So how long.....

Kendrak

[H]ard|DCer of the Year 2009
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How much longer before Stanford does a points adjustment.

Some people are starting to get into the range of a billion total points.

When are they going to move the decimal point over a few places for everything?

I'm been thinking about this off and on for the last few days.

Like for me....

I have 25 million points. Stanford does an adjustment and now I have 25k points and am making 70 ppd instead of 70k.

 

lassiterb

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that would put the classic uniprocessor client at around .3 ppd ?:D
 

sirmonkey1985

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doubt it will ever happen.. i think heads would roll and people would quit left and right if that happened..
 

Jathanis

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Well, it isn't that bad compared to the points ATI cards put up on the Milkyway & Collatz BOINC projects. An ATI 4850 can do an easy 40K ppd - I did 10M BOINC points in Milkyway in just about 6 months. With one GPU. They start messing around with more stuff, they'll just alienate more people, IMO.
 

amdgamer

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For some reason, people like big numbers. I would in fact be in favor of a points adjustment because I like my numbers to be manageable, but that won't happen for the reasons you guys stated.
 

Mr. Pedantic

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People like big numbers because it gives them a sense of progress - they feel like they're getting somewhere. I do just over 10k ppd right now; it sure sounds a heck of a lot better than 100ppd. I also suspect it's because people like saying "million", "billion" and the like. It's not like they have enough money to talk in millions and billions, so maybe it's a way of compensating...
 

capreppy

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Given the number of peeps who have recently joined due to recruiting efforts (not just our team, but many others), it is unlikely they would do a massive restructuring. People get used to a certain number of points and a change like that would eliminate the incentive for a lot of people.

People in general are points whores. I am one of them. I currently have hundreds of thousands of airline miles and hotel points. At one point in time, I actually had a million of each (not quite a Ryan Bingham). I like my points :D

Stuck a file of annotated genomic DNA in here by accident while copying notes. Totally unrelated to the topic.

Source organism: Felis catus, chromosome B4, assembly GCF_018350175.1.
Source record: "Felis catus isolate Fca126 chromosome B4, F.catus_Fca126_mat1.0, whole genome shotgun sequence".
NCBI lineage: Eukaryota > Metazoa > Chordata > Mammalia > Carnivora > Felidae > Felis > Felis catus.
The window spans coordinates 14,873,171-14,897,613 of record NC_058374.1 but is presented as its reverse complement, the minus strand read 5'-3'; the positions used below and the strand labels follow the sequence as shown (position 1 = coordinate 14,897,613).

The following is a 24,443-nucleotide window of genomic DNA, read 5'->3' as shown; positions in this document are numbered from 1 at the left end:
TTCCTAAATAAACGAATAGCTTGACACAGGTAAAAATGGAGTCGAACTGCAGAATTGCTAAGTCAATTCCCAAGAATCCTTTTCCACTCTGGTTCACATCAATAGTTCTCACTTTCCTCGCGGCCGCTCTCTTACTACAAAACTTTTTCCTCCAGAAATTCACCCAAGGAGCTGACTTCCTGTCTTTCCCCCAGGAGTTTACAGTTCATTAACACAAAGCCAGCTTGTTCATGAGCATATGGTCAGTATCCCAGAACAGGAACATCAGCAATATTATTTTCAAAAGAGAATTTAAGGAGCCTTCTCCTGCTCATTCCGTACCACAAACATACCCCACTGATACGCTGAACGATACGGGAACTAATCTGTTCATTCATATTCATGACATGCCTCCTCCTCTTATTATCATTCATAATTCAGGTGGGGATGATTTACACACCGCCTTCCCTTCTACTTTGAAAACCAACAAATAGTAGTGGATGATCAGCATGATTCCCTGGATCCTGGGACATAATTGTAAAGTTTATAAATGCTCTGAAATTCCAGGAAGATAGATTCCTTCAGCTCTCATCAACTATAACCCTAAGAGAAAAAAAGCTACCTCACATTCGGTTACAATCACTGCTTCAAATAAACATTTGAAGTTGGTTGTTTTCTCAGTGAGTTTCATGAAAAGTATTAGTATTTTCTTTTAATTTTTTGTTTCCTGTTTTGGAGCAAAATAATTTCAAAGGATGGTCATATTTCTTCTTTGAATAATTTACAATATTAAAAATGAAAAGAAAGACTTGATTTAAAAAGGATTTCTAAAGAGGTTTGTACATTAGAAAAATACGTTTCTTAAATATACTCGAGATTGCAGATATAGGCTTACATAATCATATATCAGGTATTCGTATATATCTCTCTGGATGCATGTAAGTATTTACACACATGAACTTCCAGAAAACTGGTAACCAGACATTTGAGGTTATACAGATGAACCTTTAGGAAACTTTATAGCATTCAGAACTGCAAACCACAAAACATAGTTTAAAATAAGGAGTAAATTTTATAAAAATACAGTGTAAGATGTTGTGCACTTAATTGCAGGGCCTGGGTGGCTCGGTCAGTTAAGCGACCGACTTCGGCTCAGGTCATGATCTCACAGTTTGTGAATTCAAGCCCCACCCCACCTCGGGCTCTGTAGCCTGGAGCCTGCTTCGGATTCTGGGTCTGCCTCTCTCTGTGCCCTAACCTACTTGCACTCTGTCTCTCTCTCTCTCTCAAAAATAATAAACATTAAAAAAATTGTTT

C7J0yc3

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What they should do is a prestige system like CoD. Once you hit say 10 million points, you reset to 0, however you get a star next to your name, or you WUs get 2x the points or something. As you hit 10 million again you get a new color star, and your WUs are worth 2.5x and so on and so fourth. This way you are able to race to a goal, and once you hit it instead of just saying "Oh isn't that nice" you get rewarded, and peoples overall points stay within 8 digits.
 

APOLLO

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Unless it somehow interferes with Stanford's processing of the stats, I don't see why they'd alter the system in the foreseeable future. Each order of magnitude takes a lot more time to achieve. All Stanford has to do is ease up on their granting of high credit to new WUs, and that would work for many years to come. It is a far bigger leap to make from 1 billion to 1 trillion than it is from 1 million to 1 billion. So too, will the jump from 1 trillion to 1 quadrillion be assuming the credit system stays the way it is.

Of course there is also the option of another reboot of the project...that would definitely take care of it.
 

Mr. Pedantic

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Unless it somehow interferes with Stanford's processing of the stats, I don't see why they'd alter the system in the foreseeable future. Each order of magnitude takes a lot more time to achieve. All Stanford has to do is ease up on their granting of high credit to new WUs, and that would work for many years to come. It is a far bigger leap to make from 1 billion to 1 trillion than it is from 1 million to 1 billion. So too, will the jump from 1 trillion to 1 quadrillion be assuming the credit system stays the way it is.

Of course there is also the option of another reboot of the project...that would definitely take care of it.
That wouldn't work, because you still have the uniprocessor client, and everything is relative to that because that defines the 'baseline'. When we get to a future where everything is multithreaded and we can discontinue the uniprocessor client (except maybe for MIDs...?) then SMP can become the new baseline and we can all do a frame shift downwards.